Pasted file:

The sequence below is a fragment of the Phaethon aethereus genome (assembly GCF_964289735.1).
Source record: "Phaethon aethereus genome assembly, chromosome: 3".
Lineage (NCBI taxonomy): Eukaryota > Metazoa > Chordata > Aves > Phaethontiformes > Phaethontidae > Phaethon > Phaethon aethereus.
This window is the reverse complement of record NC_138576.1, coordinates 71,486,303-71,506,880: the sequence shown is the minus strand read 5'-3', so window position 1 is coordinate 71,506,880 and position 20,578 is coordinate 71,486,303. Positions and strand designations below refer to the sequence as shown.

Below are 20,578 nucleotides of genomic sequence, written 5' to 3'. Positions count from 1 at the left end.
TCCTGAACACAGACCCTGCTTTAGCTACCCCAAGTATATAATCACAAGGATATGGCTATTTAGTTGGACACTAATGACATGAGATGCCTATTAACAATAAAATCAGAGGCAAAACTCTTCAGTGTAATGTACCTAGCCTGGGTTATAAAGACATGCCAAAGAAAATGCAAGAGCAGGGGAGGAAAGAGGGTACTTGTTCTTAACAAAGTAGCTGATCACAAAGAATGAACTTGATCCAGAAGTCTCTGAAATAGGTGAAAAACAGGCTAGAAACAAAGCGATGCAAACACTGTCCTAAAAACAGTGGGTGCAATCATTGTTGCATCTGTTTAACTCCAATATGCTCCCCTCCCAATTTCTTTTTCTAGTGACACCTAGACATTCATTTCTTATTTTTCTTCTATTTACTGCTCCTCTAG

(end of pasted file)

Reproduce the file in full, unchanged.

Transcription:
The sequence below is a fragment of the Phaethon aethereus genome (assembly GCF_964289735.1).
Source record: "Phaethon aethereus genome assembly, chromosome: 3".
Lineage (NCBI taxonomy): Eukaryota > Metazoa > Chordata > Aves > Phaethontiformes > Phaethontidae > Phaethon > Phaethon aethereus.
This window is the reverse complement of record NC_138576.1, coordinates 71,486,303-71,506,880: the sequence shown is the minus strand read 5'-3', so window position 1 is coordinate 71,506,880 and position 20,578 is coordinate 71,486,303. Positions and strand designations below refer to the sequence as shown.

Below are 20,578 nucleotides of genomic sequence, written 5' to 3'. Positions count from 1 at the left end.
TCCTGAACACAGACCCTGCTTTAGCTACCCCAAGTATATAATCACAAGGATATGGCTATTTAGTTGGACACTAATGACATGAGATGCCTATTAACAATAAAATCAGAGGCAAAACTCTTCAGTGTAATGTACCTAGCCTGGGTTATAAAGACATGCCAAAGAAAATGCAAGAGCAGGGGAGGAAAGAGGGTACTTGTTCTTAACAAAGTAGCTGATCACAAAGAATGAACTTGATCCAGAAGTCTCTGAAATAGGTGAAAAACAGGCTAGAAACAAAGCGATGCAAACACTGTCCTAAAAACAGTGGGTGCAATCATTGTTGCATCTGTTTAACTCCAATATGCTCCCCTCCCAATTTCTTTTTCTAGTGACACCTAGACATTCATTTCTTATTTTTCTTCTATTTACTGCTCCTCTAG